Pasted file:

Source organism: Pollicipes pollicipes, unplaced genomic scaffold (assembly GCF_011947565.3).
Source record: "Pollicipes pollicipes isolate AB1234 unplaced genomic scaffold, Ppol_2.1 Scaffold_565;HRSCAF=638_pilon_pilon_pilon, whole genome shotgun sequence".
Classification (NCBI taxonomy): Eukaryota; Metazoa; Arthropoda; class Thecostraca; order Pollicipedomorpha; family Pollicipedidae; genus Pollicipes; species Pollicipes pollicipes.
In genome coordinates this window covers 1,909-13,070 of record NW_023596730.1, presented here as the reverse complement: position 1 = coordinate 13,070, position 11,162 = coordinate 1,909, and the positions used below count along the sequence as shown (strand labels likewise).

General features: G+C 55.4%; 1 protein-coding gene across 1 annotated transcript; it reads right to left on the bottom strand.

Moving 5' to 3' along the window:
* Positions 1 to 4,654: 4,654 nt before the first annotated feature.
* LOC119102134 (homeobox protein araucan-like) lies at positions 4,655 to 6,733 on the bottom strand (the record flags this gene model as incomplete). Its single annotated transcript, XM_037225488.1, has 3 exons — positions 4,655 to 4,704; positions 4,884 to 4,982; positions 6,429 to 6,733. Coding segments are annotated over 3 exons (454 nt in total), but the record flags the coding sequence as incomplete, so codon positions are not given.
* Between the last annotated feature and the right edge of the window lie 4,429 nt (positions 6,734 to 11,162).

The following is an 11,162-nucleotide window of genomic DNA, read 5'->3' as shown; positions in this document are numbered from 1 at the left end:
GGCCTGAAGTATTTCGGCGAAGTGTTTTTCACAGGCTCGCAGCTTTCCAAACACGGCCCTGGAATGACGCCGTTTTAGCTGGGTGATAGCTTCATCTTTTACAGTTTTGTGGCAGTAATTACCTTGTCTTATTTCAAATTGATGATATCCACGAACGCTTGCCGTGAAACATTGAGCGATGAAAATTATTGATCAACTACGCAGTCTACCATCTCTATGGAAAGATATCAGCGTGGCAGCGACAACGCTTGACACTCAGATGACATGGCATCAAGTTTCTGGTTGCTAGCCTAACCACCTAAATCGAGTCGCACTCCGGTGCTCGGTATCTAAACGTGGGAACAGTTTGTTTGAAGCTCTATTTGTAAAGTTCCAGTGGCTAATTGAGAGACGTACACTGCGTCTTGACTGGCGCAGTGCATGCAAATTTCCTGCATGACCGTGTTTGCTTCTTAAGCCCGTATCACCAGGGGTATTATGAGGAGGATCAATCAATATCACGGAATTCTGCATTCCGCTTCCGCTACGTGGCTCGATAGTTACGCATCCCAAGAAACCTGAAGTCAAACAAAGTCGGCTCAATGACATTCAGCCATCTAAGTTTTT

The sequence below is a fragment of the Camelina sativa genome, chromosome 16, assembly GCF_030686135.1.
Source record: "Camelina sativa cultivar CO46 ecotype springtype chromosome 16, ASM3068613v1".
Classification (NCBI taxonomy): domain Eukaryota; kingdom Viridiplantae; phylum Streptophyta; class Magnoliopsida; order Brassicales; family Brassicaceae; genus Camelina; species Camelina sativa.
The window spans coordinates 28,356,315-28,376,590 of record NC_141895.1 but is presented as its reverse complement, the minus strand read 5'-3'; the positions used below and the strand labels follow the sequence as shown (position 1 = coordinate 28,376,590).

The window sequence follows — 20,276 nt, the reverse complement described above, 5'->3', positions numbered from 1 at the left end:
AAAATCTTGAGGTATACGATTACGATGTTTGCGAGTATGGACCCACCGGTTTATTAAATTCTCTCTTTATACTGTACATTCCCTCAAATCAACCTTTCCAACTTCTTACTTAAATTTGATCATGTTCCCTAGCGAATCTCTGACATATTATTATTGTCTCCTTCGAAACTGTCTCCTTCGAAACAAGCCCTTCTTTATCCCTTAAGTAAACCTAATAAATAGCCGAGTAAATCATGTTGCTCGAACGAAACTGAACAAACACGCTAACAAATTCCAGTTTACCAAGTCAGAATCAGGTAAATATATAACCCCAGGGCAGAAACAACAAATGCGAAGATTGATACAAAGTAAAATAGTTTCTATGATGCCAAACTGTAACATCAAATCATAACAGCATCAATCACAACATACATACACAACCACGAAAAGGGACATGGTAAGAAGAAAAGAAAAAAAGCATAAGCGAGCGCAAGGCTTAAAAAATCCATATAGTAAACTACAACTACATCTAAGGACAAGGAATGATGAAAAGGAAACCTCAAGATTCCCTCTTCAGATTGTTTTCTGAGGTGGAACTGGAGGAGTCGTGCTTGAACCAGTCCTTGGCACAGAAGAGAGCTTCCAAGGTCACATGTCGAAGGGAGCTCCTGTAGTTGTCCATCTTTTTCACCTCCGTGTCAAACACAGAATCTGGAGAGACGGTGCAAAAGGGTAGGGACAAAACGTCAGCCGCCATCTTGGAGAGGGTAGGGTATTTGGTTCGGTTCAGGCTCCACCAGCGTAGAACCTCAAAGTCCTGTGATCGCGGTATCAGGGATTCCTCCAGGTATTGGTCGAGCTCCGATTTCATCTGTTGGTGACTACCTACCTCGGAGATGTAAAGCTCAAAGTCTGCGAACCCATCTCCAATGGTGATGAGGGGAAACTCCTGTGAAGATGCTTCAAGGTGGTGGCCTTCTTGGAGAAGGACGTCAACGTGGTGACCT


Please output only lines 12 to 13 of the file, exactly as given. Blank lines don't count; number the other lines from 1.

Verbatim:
The sequence below is a fragment of the Camelina sativa genome, chromosome 16, assembly GCF_030686135.1.
Source record: "Camelina sativa cultivar CO46 ecotype springtype chromosome 16, ASM3068613v1".